The following chart shows the average points scored by starting spot over the last five concrete Bristol races. The idea is to show off the strategy that has worked in the past rather than dictate which starting spots are more likely to score highly.

While for the most part, FanDuel’s scoring history is similar to DraftKings, there are some interesting differences to note. Firstly, the average score across the board is more than twice what it is on DraftKings thanks to the 50 laps completed points that are up for grabs. Secondly, there’s not really an extreme dip in scoring on FD like we see on DK. Sure, there are spots that don’t score as well as others but the differences aren’t as big. For example, the same starting spots on DK and FD rank as the best and worst scorers — P20 and P21 respectively. On DK the difference is 68.4 points while on FD the drop is 60 points. The scoring is tighter on FD with just six starting spots outscoring the average by 10 or more points. That means we need all of the laps completed points we can get as well as the best finishing drivers we can muster by race’s end.

NASCAR Practice and Qualifying Results For Bass Pro Shops Night Race

The following table shows the practice and qualifying results for the Cup Series race at Bristol. The idea of the table is to show where drivers qualified versus where they ran at practice over the short and long runs. This data can help sort out who might drive up through the field and who might fall back from their starting spot. It’s helpful to determine who are cash game drivers and who might be GPP plays.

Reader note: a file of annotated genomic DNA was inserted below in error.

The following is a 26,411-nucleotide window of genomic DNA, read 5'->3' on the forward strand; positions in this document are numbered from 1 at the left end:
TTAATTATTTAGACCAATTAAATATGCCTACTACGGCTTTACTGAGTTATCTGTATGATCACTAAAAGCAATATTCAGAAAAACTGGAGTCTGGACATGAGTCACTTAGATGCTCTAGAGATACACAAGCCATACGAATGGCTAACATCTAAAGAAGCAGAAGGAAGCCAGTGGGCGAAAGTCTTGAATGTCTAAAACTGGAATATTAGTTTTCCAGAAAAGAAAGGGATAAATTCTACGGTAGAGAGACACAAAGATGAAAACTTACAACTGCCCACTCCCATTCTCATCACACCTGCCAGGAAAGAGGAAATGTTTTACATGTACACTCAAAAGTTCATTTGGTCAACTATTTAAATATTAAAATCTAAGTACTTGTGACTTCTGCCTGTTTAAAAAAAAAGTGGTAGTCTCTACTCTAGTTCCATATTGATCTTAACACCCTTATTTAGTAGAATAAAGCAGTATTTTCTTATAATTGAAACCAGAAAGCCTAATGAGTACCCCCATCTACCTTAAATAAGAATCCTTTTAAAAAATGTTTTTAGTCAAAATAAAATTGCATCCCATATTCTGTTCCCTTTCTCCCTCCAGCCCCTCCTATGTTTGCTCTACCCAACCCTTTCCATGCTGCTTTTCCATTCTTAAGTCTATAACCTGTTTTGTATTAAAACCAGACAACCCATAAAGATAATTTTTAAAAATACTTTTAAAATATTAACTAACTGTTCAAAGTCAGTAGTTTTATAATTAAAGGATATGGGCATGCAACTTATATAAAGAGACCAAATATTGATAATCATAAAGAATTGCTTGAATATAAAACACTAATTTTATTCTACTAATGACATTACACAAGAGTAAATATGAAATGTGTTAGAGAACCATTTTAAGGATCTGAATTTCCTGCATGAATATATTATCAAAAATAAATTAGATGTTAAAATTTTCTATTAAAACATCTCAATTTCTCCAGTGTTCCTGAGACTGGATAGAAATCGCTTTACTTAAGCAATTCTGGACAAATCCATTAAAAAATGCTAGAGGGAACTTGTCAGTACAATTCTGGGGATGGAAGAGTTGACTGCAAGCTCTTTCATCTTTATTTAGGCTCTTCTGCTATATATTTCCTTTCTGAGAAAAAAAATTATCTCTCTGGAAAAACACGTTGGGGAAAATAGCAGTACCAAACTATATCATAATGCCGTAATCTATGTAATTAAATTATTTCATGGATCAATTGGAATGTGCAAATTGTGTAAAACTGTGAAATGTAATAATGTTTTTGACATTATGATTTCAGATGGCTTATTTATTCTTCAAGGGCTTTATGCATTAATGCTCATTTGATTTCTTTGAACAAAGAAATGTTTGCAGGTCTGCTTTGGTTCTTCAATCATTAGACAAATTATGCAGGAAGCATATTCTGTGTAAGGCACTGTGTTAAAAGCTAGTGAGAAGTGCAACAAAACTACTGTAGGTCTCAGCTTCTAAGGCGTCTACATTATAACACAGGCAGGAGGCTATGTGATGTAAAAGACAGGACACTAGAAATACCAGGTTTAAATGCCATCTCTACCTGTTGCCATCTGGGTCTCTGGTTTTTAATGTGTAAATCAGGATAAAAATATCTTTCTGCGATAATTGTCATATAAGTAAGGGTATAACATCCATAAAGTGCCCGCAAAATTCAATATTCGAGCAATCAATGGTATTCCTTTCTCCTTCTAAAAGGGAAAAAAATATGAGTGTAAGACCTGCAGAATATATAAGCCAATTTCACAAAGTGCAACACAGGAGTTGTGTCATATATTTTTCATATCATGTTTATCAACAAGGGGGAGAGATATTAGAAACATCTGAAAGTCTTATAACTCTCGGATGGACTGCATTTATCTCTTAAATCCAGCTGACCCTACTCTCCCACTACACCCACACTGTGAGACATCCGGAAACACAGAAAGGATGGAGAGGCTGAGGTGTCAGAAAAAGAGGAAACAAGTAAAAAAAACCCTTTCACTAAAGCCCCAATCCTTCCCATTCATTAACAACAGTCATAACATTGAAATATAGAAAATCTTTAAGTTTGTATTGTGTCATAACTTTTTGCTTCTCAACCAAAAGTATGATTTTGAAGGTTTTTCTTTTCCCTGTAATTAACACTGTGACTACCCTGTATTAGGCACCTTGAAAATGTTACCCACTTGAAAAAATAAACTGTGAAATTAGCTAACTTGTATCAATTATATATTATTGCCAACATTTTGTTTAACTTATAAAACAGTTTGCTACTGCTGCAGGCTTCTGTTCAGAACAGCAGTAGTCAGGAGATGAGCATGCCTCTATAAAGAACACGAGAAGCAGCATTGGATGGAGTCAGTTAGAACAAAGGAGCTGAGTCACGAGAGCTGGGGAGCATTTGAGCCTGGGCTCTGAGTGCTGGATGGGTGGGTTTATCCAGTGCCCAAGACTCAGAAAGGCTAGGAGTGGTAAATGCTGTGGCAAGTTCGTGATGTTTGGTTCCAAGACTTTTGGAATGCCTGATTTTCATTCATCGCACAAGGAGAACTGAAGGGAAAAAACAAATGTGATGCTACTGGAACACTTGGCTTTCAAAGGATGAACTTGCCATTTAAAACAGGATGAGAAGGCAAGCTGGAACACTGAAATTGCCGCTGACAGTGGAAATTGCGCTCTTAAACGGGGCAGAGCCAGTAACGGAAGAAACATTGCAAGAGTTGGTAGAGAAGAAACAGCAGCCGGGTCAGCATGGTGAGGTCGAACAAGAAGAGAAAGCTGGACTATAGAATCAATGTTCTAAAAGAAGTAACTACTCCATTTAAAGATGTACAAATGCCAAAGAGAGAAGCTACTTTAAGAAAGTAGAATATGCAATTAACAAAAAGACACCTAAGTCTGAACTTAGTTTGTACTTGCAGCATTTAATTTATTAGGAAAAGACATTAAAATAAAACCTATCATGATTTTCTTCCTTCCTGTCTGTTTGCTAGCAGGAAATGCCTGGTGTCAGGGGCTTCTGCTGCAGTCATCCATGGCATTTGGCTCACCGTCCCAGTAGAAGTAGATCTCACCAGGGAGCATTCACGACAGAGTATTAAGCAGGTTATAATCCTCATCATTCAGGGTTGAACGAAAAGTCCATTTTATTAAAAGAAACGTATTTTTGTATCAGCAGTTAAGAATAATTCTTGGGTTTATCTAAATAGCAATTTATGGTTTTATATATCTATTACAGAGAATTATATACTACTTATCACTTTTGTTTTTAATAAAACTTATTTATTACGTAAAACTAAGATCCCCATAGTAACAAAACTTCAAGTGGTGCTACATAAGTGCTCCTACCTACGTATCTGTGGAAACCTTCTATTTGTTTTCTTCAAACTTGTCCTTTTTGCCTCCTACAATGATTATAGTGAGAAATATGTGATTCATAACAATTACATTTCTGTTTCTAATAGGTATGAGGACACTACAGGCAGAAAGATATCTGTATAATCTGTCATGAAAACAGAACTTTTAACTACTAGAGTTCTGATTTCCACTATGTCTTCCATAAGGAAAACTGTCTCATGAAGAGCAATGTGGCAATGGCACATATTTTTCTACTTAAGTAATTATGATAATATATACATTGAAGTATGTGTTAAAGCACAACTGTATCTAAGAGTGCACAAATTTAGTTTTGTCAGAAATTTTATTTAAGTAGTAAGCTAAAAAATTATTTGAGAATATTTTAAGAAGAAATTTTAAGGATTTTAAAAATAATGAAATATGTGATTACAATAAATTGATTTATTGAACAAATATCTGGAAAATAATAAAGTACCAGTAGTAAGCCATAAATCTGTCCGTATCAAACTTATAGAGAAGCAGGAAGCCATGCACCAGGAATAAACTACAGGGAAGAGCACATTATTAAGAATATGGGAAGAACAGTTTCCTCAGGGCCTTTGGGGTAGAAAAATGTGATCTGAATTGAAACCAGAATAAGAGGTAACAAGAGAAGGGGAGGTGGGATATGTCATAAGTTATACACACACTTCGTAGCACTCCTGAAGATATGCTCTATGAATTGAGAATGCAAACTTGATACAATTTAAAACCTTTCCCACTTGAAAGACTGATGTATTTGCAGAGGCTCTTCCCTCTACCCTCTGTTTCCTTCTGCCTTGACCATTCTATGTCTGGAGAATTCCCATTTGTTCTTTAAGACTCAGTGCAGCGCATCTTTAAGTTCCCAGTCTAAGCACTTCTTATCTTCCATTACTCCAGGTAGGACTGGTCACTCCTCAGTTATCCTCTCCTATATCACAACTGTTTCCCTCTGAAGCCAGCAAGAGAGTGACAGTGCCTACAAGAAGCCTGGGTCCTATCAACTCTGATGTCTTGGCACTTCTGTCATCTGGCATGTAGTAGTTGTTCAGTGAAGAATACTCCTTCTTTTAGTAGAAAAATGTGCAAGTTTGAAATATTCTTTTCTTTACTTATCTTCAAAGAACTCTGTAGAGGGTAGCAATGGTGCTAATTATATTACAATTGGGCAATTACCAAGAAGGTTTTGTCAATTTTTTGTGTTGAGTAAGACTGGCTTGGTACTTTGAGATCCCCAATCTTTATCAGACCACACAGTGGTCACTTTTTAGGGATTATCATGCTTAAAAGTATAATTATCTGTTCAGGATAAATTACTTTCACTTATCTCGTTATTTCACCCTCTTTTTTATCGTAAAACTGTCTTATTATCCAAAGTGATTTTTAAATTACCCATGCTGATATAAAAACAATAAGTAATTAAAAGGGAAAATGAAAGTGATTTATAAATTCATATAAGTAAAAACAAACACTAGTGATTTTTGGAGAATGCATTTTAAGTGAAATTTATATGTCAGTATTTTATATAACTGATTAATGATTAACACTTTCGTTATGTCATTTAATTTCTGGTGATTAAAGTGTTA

DriverAvg. Prac to QualQual1-Lap5-Lap10-lap15-lap20-Lap
Christopher Bell-5156486
Denny Hamlin-521210733
William Byron-1385322
Michael McDowell-164302820129
Martin Truex Jr-1252422181110
Brad Keselowski-266283235  
Chase Elliott1777845
Ty Gibbs6843111
Bubba Wallace593456 
Corey Lajoie1106913  
Ryan Blaney-1011202121  
Tyler Reddick41210121054
Alex Bowman41398117 
Chase Briscoe-1314262630  
Kyle Busch-415172019  
Carson Hocevar-516232317  
Ryan Preece-917273022  
Austin Dillon-1018322924  
Justin Haley-119131531  
Chris Buescher1820222  
Kevin Harvick021191627  
AJ Allmendinger11221411613 
Ross Chastain102311141415 
Daniel Suarez-52435342817 
Ricky Stenhouse Jr92525241597
Aric Almirola52621272314 
Ryan Newman-827363533  
Joey Logano1528151312  
Austin Cindric12291617251611
Todd Gilliland10302925161812
Erik Jones831181834  
Harrison Burton132333129  
Ty Dillon1133221926  
BJ McLeod034313636  
JJ Yeley235343332  
Kyle Larson3036119108

Bristol Race Trends For DFS

The following table shows the key stats and how they’ve played out over the last five Bristol concrete races. It doesn’t mean that the Bass Pro Shops Night Race will fall in line but it gives a decent idea of how we’re looking to build lineups.

Positive Place Differential192222202221
Six+ Place Differential Spots161111131112.4
Double-Digit Place Differential10481378.4
Double-Digit Fast Laps101216131312.8
20+ Laps Led554595.6
50+ Laps Led343554
100+ Laps Led322302
Lead Lap Finishers1219622713.2
Top-10 Finish %4357446%

Each of the stats above is key at Bristol for a different reason. The position differential stats help us judge how easy or not it is to move up throughout a race at Bristol recently in different ways. The good news is that on average there is plenty of PD available throughout the field with a third moving up six or more spots and just under a quarter finishing 10 or more spots to the good. Fastest laps are pretty well spread out here so we’re not too concerned about nailing where those come from. Typically speaking the 500 laps at Bristol have seen 2-3 drivers lead over 100 laps in the last four races. Between 3-5 have topped the 50-lap mark out front per race. So for DFS we’re looking at mainly two dominator builds with a few three dominators mixed in. Lastly, just over a third of the field finishes on the lead lap here each race while 46-percent of the top-10 finishers starts P12 or worse in the field a race.